After 2 hours at the beach we hoped that the wind might have dropped; we were taking the straightest route back, the A44. The first tunnel put us straight: it was like testing in a wind tunnel – conditions were now much worse.
    After several wind tunnels came the many viaducts – up to 500m long and 95m high.

    One of the smaller viaducts

    The winds caught the big Tex with its slabby luggage and chucked us around like a dinghy in a hurricane. Gusting from every direction and changing force and angle by the microsecond it became a battle of will.
    At one point the motorway curved westward: as yet another viaduct approached the setting sun poured directly into my eyes, reducing vision to about 5%. My regular chant of ‘feckfeckfeckfeckfeck….’ dried up; I just sighed and said ‘Really??’ Latching onto a sliver of reflection on the roof of a car 40m in front I just concentrated on aiming at that strip of light – couldn’t see the road or viaduct rails at all.
    I knew all those hours spent piloting an Elite pirate spaceship on my Amiga 1000 would come into use sometime.

    Eventually the viaducts ceased and the wind became less violent; Granada appeared on the right, nestled under the Sierra Nevada mountains, all bathed in a golden glow. Never has this country boy been so glad to see a city.
    That night Debs and I kept bumping into each other, doorways, buildings and other people: we still had our wind-legs.

    Thursday dawned sunny and windless: a quick blast down the A92, turning north on the totally empty A333 to Iznajar, a muy encantante hill-top town overlooking a turquoise lake – Andalucia’s largest reservoir. The A331 continued to Lucena but we peeled off up the CO6213 through countless hectares of olive orchards, the tiny roads providing our first pot-holes since arriving in Spain.

    View of Iznajar
    View from Iznajar

    Eventually Cabras spat us out onto the A45 and we made our way into Cordoba. Less hilly than Granada, the old town is a total maze of tiny cobbled streets and alleys. The satnav took us unerringly to a vast construction site in the middle of the maze. Turned around and tried again, more than once, but kept ending up back at the closed roads, once after riding through the central plaza, with its restaurant seating set up for business. Eventually I got off, walked through the construction site to our hotel and sorted a route for the bike.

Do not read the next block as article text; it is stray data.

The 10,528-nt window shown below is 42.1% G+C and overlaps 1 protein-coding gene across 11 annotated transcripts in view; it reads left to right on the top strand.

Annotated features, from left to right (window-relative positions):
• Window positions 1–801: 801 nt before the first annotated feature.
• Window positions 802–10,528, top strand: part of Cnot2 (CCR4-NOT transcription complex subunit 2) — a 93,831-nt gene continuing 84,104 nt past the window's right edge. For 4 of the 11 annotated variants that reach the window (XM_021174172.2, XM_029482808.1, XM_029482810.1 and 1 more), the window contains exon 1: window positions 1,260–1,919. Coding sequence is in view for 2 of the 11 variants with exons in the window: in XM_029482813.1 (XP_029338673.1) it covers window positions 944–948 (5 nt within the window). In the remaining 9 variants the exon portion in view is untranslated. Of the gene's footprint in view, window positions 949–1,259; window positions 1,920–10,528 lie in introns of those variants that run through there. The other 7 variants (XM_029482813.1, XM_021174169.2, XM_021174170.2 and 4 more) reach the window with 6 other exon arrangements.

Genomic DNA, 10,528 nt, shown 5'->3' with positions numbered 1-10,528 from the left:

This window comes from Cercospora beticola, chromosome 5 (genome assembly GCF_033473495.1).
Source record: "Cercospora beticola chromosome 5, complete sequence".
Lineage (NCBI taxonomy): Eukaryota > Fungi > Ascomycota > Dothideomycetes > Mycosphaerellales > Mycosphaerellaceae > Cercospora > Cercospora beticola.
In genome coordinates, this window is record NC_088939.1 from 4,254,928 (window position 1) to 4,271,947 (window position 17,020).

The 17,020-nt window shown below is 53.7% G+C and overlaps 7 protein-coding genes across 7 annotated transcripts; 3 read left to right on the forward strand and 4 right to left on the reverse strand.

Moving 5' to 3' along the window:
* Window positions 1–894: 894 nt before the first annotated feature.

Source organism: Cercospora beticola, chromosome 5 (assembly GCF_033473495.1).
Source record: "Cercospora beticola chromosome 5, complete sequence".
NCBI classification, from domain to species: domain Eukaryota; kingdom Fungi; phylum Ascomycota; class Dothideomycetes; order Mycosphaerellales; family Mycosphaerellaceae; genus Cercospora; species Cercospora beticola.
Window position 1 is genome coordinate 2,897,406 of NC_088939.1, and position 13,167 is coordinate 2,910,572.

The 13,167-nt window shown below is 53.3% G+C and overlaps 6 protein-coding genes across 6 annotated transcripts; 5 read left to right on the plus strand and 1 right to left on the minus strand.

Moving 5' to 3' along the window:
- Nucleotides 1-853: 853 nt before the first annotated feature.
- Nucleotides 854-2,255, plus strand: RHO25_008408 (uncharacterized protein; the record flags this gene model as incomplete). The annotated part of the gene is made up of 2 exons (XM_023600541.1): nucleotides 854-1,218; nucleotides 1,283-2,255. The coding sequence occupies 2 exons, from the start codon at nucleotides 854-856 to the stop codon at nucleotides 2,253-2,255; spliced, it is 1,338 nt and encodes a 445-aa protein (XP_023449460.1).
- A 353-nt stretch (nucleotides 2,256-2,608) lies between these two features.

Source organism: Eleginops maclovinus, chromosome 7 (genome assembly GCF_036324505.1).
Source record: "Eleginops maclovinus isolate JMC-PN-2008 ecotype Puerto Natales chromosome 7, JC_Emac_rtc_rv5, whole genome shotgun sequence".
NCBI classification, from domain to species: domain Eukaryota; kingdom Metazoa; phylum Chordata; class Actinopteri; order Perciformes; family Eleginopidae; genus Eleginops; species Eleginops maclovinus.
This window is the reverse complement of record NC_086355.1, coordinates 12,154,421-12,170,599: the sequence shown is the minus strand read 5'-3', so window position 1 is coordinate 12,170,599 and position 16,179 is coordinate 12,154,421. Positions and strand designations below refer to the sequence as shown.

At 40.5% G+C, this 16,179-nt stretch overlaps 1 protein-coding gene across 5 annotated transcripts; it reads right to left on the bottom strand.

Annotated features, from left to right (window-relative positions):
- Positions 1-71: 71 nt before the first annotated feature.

One of the larger streets…

    Old Cordoba is so chilled: we found cool jazz bars; the best and cheapest tapas in Spain; a superb night of flamenco and tequila; the extraordinary Mesquita-Catedral; the climb up the Catedral bell tower; and people/dog watching while drinking and eating tapas at the El Patri in the C17th Plaza de la Corredera.

    The C17th Plaza de la Corredera
    The Mesquita-Catedral

    Cordoba: my favourite city.

    In Part 3: ‘How to crash a Tex’ and ‘Conclusions’.


    Fantastic review and what stunning pictures, reminds me why I love riding in Spain so much! Just noticed the crashing reference for part 3…hope it wasn’t too serious…


    Spain is pretty amazing – nice and sunny, too!

    Some more photos:

    Calm winds at Calahonda!

    Iznajar town

    The arches of the Mezquita-Catedral

    Tapas in Cordoba

    Street art, Cordoba

    Evening in the Plaza, Cordoba